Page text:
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SIX MONTHS to the day after US military forces landed in Somalia to "Restore Hope"—as the operation was called—the United Nations is beginning a $1-billion—plus, 6-month to 2-year attempt to keep peace and start to rebuild that country's entire infrastructure, including health services.
Health services are particularly important. The numerous diseases endemic to the region have gained an even greater foothold in the chaos since the government of this civil-war-ravaged northeast African coast nation collapsed, and US military medicine participated in rescuing American and other diplomatic personnel (JAMA. 1991;265:1791-1793, 1797; and 266:619-620).
A few of the more immediately threatening endemic disorders include acute diarrheal diseases (species of Shigella, Salmonella, and Campylobacter, and Escherichia coli), Congo-Crimean hemorrhagic fever, dengue, louse- or tick-borne typhus, meningococcal meningitis, myiasis (Cordylobia anthropophaga [tumbu fly] larvae infestation), parenterally transmitted acute viral hepatitis (B, C, and D), hepatitis A and E, plague, Plasmodium falciparum (which accounts for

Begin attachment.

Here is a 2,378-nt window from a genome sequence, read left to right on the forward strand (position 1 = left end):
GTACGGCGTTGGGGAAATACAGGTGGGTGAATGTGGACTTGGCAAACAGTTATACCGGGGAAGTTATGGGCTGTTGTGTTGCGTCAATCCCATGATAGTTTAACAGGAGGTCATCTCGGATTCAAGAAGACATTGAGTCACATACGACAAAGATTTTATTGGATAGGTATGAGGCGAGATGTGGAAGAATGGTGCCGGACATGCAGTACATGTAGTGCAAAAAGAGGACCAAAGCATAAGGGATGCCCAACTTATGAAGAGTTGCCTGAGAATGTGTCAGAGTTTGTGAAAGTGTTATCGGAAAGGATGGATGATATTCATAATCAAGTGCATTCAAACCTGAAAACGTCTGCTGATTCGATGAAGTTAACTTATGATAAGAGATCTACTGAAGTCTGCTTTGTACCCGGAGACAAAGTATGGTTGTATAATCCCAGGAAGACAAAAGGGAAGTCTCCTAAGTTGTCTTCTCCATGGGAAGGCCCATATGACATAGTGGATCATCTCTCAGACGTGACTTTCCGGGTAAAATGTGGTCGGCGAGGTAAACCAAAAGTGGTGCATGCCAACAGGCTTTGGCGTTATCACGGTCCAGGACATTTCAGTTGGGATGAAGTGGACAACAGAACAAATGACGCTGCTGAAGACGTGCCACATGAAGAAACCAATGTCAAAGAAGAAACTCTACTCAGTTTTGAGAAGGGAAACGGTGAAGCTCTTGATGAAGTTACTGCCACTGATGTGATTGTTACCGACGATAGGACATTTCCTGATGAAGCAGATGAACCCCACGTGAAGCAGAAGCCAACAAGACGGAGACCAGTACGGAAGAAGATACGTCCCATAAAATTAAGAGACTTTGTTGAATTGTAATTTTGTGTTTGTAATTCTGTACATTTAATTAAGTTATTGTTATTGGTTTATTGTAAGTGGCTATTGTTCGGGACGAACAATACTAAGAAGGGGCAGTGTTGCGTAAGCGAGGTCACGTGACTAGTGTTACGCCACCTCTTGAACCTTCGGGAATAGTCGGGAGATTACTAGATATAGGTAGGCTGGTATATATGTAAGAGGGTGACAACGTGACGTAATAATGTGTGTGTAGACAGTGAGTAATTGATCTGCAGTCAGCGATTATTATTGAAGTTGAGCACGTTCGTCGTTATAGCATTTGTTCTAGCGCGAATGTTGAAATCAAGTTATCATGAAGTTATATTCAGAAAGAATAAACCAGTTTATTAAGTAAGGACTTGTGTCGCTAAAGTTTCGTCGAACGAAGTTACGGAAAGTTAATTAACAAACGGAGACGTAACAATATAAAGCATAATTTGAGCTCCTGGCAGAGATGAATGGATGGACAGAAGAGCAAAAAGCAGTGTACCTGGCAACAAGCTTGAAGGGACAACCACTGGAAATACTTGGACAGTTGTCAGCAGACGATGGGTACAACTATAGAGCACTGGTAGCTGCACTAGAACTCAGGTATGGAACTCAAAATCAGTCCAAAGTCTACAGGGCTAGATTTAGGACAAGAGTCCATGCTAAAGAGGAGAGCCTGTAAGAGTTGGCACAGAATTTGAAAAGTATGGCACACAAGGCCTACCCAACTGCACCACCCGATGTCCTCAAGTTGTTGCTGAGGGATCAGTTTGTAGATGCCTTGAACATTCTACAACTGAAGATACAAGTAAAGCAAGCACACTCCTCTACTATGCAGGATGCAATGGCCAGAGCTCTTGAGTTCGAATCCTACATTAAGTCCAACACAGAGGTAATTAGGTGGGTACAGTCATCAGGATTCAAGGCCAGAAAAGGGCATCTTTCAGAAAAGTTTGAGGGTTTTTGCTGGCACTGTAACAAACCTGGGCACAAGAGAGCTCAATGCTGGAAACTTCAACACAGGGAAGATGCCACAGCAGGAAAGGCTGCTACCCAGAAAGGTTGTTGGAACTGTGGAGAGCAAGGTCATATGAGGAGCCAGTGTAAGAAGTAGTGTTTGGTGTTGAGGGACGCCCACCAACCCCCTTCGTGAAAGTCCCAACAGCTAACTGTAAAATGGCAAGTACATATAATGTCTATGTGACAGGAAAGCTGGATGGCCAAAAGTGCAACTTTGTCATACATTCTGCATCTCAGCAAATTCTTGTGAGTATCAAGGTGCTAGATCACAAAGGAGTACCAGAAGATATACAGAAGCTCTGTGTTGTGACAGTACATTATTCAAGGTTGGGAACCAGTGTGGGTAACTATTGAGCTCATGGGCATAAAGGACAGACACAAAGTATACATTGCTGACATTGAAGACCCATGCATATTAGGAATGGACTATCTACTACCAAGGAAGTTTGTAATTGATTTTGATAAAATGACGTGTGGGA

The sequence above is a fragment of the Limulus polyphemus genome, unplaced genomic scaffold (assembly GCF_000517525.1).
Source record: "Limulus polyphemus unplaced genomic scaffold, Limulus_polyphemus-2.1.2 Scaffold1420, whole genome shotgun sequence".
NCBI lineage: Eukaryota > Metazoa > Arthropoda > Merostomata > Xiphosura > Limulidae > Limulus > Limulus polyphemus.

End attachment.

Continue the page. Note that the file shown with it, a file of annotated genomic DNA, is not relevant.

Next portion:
Gunby P. Extraordinary Epidemiologic, Environmental Health Experience Emerges From Operation Restore Hope. JAMA. 1993;269(22):2833–2838. doi:10.1001/jama.1993.03500220017005
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